The weight force is given by m*g = 1.97e4 N, upwards. The net force, from Newton's second law, is m*a = 3.02e3 N, upwards. Thus the magnitude of the upwards tension force must be greater than the weight force by 3.02e3 N, which must then be 2.27e4 N, making it the force with the greatest magnitude, and of these three choices, net force has the least magnitude.

Pre- to post- peer-interaction gains:
pre-interaction correct = 71%
post-interaction correct = 86%
Hake, or normalized gain = 52%

## 20090225

### Physics clicker question: accelerating elevator free-body diagrams

Physics 205A, Spring Semester 2009
Cuesta College, San Luis Obispo, CA

Cf. Giambattista/Richardson/Richardson, Physics, 2/e, Problem 4.22

Students were asked the following clicker questions (Classroom Performance System, einstruction.com) in the middle of their learning cycle:

A 2,010 kg elevator moves with an upward acceleration of 1.50 m/s^2.

Which free-body diagram shows the tension and weight forces acting on the elevator, and the resulting net force? (N.b.: (F) is the "I'm lost, and don't know how to answer this" response.)

Sections 30880, 30881
(A) : 25 students
(B) : 7 students
(C) : 6 students
(D) : 2 students
(E) : 3 students
(F) : 0 students

This question was asked again after displaying the tallied results with the lack of consensus, with the following results. No comments were made by the instructor, in order to see if students were going to be able to discuss and determine the correct answer among themselves.

Sections 30880, 30881
(A) : 39 students
(B) : 0 students
(C) : 0 students
(D) : 1 student
(E) : 0 students
(F) : 0 students

The elevator is accelerating upwards, thus net force must point upwards as well, from Newton's second law. Thus FDBs (B) and (E) are eliminated for having downwards net forces, and FBD (C) is eliminated for having a zero net force. FBD (D) has the downwards weight force more than the upwards tension force, which is not consistent with its upwards net force, and thus be eliminated for being internally inconsistent. (Similarly, FBD (E) is also "impossible.")

FBD (A) correctly shows an upwards net force, and the corresponding upwards net force as having a greater magnitude than the downwards weight force.

Pre- to post- peer-interaction gains:
pre-interaction correct = 58%
post-interaction correct = 98%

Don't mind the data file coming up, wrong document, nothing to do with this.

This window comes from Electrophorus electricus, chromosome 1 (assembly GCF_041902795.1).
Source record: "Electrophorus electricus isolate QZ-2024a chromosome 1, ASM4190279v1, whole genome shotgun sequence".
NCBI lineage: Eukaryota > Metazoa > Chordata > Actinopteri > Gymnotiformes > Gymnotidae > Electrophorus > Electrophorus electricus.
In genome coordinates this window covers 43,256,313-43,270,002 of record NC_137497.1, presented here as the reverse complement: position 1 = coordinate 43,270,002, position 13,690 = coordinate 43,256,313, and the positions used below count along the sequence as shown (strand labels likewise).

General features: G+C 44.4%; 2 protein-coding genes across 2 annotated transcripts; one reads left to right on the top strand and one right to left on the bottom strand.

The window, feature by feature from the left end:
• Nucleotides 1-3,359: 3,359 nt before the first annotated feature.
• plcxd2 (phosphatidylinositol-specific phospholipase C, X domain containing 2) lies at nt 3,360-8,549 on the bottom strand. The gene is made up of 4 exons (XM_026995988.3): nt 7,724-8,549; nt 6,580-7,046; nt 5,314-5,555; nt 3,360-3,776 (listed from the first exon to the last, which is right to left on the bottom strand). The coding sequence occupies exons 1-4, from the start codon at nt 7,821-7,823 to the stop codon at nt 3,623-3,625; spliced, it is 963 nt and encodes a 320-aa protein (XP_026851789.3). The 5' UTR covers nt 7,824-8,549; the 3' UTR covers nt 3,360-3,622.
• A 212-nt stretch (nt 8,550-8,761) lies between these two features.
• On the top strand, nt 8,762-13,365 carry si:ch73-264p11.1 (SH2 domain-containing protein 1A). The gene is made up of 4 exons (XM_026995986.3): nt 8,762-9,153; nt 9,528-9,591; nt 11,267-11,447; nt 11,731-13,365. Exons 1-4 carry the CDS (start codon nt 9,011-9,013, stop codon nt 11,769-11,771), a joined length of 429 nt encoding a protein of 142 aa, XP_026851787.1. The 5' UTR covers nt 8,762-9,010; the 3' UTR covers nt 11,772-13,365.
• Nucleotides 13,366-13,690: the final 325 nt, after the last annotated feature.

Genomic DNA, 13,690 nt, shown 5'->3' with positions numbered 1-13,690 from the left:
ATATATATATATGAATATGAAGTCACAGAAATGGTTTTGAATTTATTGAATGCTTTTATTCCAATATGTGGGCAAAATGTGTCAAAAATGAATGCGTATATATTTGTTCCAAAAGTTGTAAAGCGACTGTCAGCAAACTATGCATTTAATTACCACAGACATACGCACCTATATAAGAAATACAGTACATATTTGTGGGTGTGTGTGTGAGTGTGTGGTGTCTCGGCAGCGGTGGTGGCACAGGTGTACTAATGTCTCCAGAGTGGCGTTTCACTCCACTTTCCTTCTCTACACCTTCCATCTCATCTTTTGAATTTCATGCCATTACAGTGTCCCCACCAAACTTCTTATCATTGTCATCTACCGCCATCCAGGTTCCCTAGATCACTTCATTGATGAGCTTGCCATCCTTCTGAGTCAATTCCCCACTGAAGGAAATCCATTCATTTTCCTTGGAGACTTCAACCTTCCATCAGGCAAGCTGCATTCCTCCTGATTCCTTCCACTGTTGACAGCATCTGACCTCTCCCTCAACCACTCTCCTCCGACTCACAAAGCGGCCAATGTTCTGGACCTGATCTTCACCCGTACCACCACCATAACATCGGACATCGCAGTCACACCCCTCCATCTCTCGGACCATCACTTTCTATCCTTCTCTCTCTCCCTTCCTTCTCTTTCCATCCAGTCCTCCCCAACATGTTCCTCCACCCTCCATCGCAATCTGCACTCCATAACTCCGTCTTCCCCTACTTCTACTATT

Hake, or normalized gain = 94%

## 20090224

### Astronomy quiz question: accurately describing planetary motion

Astronomy 210 Quiz 2, Spring Semester 2009
Cuesta College, San Luis Obispo, CA

__________ solved the problem of accurately describing planetary motion.
(A) Copernicus.
(B) Tycho.
(C) Kepler.
(D) Galileo.

While Copernicus placed the sun at the center of the planetary orbits, these orbits were circular, and thus could neither accurately describe nor predict planetary motion. Kepler analyzed Tycho's observations to come with empirical laws that accurately described planetary motion along elliptical orbits.

Section 30676
(A) : 13 students
(B) : 5 students
(C) : 39 students
(D) : 10 students

"Success level": 59% (including partial credit for multiple-choice)
Discrimination index (Aubrecht & Aubrecht, 1983): 0.77

## 20090223

### Astronomy quiz question: total solar eclipse, seen from the Moon

Astronomy 210 Quiz 2, Spring Semester 2009
Cuesta College, San Luis Obispo, CA

[4.0 points.] If observers in San Luis Obispo, CA, were observing a total solar eclipse, what would be seen by an observer on the side of the Moon facing Earth?
(A) A partial solar eclipse.
(B) An annular solar eclipse.
(C) The Sun, with no part of it being blocked by Earth.
(D) Circular umbral and penumbral shadow zones passing across the surface of Earth.

Section 30676
(A) : 7 students
(B) : 5 students
(C) : 6 students
(D) : 45 students

The Moon will be between Earth and the Sun during a total solar eclipse, and an observer on the side of the Moon facing the Earth will watch the Earth passing through the shadow of the Moon.

"Difficulty level": 73% (including partial credit for multiple-choice)
Discrimination index (Aubrecht & Aubrecht, 1983): 0.59

## 20090222

### Astronomy quiz question: total solar eclipse phase

Astronomy 210 Quiz 2, Spring Semester 2009
Cuesta College, San Luis Obispo, CA

[4.0 points.] What phase is the Moon in during a total solar eclipse?
(A) New.
(B) Full.
(C) (The phase depends on whether the total solar eclipse occurs at sunrise, midnight, or sunset.)